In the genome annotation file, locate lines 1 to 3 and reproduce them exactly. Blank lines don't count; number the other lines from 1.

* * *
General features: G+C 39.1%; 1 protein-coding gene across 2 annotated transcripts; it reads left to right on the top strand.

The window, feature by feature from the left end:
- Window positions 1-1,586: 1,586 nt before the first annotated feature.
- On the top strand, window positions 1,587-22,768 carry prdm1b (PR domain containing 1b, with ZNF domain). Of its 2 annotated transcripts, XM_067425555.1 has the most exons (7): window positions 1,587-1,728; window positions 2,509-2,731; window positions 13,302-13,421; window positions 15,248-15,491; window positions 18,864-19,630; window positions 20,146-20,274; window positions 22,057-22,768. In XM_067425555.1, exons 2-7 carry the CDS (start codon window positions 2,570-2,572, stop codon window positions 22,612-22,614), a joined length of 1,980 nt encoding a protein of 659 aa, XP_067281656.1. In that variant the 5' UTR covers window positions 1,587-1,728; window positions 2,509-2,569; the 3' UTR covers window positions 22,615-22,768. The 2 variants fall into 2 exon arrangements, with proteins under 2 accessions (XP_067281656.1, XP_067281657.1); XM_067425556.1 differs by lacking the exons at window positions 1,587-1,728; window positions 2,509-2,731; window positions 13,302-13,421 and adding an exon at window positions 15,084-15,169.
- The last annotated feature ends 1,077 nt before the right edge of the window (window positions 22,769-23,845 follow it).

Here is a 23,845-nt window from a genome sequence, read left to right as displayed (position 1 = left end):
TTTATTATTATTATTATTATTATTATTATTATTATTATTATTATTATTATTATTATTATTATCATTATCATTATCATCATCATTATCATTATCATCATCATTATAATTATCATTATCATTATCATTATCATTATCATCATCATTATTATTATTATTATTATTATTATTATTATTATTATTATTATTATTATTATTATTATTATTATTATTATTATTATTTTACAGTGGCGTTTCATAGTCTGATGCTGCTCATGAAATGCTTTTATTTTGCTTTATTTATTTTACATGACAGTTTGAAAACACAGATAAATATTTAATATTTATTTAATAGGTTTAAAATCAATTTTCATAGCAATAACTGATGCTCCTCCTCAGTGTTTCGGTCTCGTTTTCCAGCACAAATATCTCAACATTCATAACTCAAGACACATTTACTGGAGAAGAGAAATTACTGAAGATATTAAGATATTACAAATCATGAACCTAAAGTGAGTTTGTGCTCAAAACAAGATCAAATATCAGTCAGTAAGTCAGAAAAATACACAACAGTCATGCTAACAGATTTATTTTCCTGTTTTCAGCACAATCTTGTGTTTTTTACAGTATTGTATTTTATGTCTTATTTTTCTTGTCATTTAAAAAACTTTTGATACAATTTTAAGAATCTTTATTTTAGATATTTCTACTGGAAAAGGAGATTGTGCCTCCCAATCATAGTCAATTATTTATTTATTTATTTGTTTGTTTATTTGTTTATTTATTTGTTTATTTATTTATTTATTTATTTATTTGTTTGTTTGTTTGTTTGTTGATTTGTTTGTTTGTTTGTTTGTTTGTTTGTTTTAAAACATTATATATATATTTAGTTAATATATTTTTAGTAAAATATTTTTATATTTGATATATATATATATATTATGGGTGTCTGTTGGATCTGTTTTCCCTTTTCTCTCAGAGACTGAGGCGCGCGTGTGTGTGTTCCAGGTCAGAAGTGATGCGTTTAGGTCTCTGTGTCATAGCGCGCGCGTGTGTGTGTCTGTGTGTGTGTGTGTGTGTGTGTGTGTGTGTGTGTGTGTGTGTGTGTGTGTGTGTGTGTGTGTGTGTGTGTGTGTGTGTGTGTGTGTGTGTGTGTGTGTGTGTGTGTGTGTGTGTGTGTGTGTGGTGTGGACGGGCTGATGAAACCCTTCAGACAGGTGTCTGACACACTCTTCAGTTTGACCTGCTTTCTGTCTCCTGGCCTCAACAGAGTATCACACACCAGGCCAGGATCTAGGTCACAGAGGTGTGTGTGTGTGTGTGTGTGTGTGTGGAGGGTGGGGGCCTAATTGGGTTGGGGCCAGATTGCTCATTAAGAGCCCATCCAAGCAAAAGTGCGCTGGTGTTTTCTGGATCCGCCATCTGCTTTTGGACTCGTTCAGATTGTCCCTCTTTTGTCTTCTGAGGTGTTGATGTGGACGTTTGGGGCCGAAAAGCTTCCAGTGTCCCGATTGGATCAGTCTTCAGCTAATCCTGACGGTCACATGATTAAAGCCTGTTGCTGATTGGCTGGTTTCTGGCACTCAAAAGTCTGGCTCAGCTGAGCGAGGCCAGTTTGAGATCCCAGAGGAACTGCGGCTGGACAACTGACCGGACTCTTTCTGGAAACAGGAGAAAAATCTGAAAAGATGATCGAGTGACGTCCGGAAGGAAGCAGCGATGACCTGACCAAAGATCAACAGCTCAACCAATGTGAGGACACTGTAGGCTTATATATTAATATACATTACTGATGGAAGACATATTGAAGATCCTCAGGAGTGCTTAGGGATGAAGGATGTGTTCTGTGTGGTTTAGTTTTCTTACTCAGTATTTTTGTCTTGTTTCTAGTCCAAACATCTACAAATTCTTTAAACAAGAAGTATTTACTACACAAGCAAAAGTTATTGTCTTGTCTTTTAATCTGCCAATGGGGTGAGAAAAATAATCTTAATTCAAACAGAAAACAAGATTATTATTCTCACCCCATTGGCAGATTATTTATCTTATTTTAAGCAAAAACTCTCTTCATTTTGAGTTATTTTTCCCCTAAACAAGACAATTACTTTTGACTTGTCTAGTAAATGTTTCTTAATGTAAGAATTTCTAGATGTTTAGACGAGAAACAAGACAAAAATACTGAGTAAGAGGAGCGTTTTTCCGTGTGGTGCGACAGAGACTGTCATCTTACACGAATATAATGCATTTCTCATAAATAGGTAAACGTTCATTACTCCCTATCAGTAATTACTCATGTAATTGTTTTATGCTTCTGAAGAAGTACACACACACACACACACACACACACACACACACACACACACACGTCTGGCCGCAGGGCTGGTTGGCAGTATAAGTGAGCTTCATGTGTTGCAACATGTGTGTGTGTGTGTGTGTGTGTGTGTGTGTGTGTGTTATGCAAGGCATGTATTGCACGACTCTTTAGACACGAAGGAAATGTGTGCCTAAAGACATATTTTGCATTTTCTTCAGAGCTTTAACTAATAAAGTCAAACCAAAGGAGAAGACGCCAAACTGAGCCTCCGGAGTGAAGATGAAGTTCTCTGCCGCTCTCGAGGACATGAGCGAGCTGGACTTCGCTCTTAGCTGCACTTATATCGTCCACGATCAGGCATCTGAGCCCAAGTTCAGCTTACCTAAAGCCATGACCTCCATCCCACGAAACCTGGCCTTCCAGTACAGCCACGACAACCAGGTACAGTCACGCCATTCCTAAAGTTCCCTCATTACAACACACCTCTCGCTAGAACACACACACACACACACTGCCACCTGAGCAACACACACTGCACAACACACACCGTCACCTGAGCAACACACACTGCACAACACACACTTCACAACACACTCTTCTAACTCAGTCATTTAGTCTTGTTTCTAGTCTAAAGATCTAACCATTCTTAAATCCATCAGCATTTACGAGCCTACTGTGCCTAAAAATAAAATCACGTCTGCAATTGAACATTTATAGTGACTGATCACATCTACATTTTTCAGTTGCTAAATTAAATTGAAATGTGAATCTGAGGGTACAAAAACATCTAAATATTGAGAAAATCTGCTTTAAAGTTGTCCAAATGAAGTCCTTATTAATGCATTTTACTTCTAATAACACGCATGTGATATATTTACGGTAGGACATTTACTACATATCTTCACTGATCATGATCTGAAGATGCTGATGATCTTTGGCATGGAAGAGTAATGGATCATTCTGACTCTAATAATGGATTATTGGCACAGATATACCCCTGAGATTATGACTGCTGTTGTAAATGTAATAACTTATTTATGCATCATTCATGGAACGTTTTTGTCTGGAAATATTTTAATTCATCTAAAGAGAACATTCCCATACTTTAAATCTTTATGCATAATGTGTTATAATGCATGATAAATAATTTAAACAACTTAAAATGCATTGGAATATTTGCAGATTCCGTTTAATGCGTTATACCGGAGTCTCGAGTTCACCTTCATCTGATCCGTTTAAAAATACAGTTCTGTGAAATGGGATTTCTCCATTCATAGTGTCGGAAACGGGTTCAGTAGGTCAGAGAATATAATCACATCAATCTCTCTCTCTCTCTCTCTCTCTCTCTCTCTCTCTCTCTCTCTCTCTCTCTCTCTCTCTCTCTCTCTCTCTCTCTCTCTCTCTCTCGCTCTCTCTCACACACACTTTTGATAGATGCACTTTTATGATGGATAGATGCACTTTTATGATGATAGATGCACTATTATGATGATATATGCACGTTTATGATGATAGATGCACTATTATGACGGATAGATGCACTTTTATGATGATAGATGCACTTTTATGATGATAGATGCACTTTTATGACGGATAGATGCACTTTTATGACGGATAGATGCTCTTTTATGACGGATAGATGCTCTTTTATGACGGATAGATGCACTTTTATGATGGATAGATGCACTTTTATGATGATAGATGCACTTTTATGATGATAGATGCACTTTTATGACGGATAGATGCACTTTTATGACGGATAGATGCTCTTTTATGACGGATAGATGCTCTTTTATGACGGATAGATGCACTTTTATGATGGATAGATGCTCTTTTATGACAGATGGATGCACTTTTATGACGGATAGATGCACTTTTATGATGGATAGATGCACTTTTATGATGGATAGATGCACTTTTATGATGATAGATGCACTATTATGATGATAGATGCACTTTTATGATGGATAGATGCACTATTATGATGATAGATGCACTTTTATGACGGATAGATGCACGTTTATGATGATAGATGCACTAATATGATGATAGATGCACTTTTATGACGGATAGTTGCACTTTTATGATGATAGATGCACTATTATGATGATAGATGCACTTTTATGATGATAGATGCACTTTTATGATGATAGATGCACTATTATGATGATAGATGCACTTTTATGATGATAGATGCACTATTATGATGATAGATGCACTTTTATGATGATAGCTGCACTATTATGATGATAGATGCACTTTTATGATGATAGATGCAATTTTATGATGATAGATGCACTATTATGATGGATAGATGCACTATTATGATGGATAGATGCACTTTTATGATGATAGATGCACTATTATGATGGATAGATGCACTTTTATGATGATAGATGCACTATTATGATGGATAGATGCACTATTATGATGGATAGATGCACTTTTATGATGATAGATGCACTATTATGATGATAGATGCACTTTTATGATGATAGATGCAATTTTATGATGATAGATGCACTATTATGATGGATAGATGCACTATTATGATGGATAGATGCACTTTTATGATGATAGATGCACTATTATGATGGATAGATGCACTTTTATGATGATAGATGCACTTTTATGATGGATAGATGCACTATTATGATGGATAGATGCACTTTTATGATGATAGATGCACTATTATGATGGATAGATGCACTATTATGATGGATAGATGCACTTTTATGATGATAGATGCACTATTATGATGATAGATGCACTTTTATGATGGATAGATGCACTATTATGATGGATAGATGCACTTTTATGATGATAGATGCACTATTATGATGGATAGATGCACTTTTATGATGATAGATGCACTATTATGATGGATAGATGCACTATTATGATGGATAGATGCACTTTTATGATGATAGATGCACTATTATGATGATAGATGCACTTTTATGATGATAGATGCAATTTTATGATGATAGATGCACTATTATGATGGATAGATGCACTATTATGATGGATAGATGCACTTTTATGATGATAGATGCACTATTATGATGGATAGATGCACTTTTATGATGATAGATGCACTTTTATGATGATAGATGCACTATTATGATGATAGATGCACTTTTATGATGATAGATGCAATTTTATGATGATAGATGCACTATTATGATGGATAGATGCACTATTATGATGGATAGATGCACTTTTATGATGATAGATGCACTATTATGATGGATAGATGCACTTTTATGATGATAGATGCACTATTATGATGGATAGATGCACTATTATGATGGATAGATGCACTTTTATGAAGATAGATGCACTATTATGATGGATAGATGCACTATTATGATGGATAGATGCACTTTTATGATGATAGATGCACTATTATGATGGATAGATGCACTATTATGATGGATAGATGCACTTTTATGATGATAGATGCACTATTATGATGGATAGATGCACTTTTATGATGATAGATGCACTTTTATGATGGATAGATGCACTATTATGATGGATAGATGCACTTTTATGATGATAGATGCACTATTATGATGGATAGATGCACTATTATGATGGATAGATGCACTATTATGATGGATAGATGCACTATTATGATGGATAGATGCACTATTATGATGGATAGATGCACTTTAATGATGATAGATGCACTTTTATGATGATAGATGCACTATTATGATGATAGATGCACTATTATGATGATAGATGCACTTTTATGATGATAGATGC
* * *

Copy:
General features: G+C 39.1%; 1 protein-coding gene across 2 annotated transcripts; it reads left to right on the top strand.

The window, feature by feature from the left end:
- Window positions 1-1,586: 1,586 nt before the first annotated feature.